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New Data on Bike Commuting

The Census Bureau has released the 2017 1-year estimates for how people are commuting to work based on the American Community Survey.

Read the 2017 “Where We Ride” Report here.

The 2017 1-year data shows that overall, commuters are choosing to use a bicycle as their primary mode of transportation to work slightly less than in recent years. Year-over-year, the rate of people biking to work has decreased 4.7%. Among the 70 largest cities (as of 2009 when the League began tracking), a slight majority (37) cities had a year-over-year decrease in bike mode share.

The League has compiled this data in the 5th edition of our “Where We Ride” report that looks at bike commuting in a variety of ways. As bike commuting data is the only annual data available on the number of people biking, we believe it is important to track this data over time. One-year data has a variety of issues, including not including smaller cities. The 2017 1-year estimates do not include any cities from Vermont, West Virginia, Wyoming, or Puerto Rico, and include estimates for less than 5 cities in 17 states.

Looking more broadly than 1-year estimates, 84% of the 70 largest cities have a positive trend based on ACS 1-year estimate published between 2005 and 2017. These longer term trends provide some insight on the types of cities where bike commuting has grown over time:

  • The cities with the highest growth rates tend to have higher mode shares

       -Cities with a long term trend in the 75th percentile have an average mode share of 2.62%
       -Cities with a long term trend in the 50th percentile have an average mode share of .92%
       -Cities with a long term trend in the 25th percentile have an average mode share of .52%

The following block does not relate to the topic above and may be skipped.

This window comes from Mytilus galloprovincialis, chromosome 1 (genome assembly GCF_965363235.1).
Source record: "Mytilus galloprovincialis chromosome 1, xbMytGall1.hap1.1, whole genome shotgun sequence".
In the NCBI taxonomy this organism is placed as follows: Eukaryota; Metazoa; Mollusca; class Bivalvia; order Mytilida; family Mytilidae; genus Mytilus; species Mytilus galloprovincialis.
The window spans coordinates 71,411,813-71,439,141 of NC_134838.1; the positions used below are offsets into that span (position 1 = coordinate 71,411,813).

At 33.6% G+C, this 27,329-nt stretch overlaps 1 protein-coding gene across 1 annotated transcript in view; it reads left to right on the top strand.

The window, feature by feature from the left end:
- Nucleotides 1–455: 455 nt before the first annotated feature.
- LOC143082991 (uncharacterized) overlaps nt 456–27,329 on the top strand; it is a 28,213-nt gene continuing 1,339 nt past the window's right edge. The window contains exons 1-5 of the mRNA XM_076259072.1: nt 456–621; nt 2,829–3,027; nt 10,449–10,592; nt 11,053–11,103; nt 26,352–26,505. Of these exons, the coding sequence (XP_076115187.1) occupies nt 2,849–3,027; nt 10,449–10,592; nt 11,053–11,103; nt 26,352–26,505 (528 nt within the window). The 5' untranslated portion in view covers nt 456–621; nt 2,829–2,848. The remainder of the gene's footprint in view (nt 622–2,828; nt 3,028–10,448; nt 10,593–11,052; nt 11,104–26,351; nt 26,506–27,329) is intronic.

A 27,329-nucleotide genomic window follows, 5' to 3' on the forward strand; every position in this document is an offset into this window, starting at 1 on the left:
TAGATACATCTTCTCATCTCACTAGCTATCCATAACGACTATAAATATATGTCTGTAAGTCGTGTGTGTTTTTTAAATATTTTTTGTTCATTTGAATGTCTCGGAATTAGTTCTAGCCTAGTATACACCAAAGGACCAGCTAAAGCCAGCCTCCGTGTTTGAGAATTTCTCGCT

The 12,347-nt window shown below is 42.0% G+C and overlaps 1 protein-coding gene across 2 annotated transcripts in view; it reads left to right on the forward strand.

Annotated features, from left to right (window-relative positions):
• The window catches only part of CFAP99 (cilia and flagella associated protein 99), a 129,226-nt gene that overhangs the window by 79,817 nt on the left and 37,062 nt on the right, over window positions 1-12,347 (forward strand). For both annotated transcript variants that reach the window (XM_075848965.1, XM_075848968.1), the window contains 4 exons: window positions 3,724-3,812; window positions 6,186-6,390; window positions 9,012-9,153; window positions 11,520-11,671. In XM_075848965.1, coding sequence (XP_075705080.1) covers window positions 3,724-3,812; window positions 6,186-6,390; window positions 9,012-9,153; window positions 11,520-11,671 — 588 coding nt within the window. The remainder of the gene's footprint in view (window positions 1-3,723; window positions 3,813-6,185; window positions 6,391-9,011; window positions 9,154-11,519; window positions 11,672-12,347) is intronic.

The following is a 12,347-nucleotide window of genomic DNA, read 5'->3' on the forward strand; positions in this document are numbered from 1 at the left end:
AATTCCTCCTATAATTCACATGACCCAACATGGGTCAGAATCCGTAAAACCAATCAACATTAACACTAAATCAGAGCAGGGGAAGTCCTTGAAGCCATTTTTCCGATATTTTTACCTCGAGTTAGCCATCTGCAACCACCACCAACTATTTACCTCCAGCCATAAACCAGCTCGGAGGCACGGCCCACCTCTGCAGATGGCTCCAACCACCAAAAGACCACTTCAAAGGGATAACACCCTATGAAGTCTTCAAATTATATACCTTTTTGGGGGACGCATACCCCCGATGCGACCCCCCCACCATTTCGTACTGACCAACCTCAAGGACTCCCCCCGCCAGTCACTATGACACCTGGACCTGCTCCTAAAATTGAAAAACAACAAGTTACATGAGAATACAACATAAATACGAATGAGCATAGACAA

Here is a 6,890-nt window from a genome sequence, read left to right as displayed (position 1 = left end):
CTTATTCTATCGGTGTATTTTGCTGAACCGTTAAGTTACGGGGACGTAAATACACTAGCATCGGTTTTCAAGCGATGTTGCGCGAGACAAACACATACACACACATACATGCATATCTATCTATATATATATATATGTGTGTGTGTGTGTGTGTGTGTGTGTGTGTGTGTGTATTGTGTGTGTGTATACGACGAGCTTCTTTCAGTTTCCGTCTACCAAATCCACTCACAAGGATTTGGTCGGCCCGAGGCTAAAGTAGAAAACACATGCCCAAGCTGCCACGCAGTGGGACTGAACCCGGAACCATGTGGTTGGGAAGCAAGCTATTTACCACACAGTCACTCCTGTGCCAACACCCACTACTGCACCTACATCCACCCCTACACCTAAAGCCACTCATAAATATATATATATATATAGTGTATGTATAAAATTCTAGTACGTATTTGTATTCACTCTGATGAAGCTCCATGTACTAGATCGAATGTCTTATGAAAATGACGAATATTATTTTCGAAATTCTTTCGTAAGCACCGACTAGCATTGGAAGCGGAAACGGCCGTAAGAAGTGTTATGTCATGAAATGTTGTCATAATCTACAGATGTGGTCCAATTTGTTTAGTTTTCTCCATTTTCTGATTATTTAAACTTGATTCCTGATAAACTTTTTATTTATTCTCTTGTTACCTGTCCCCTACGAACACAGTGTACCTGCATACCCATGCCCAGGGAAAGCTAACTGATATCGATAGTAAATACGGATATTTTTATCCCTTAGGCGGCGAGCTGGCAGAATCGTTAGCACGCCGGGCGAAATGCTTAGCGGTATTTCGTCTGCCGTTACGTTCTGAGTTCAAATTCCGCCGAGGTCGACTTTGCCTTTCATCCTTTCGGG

-Cities with negative long term trends have an average mode share of .39%

  • Only 2 cities in the top 10 for growth trend are not in the top 10 for mode share in 2017

       -Those two cities are Pittsburgh and Boston, both of which were in the top 10 for mode share in 2016

The “Where We Ride” report provides:

  • How all 50 states rank according to bicycle commuters as a share of all commuters;
  • The 20 cities with the highest rate of bicycle commuting in each of four regions – the West, South, Midwest, and East;

       -This data also support top-end city growth, with the top 5 cities in each region having a higher average mode share

        than in 2016 despite most regions having a lower average for the Top 20 cities.

  • Large cities where bicycle commuting rates have grown the fastest since the year 2000;
  • The cities with the most bicycle commuters; and
  • The number and rate of bike commuting in each city for which that data is available, for cities with less than 100,000 people to cities with over 1 million people.

Overall, this new data shows a widespread dip, but trends still point up.

Are you interested in more data like this? Check out the Benchmarking Report on Bicycling and Walking in the United States at

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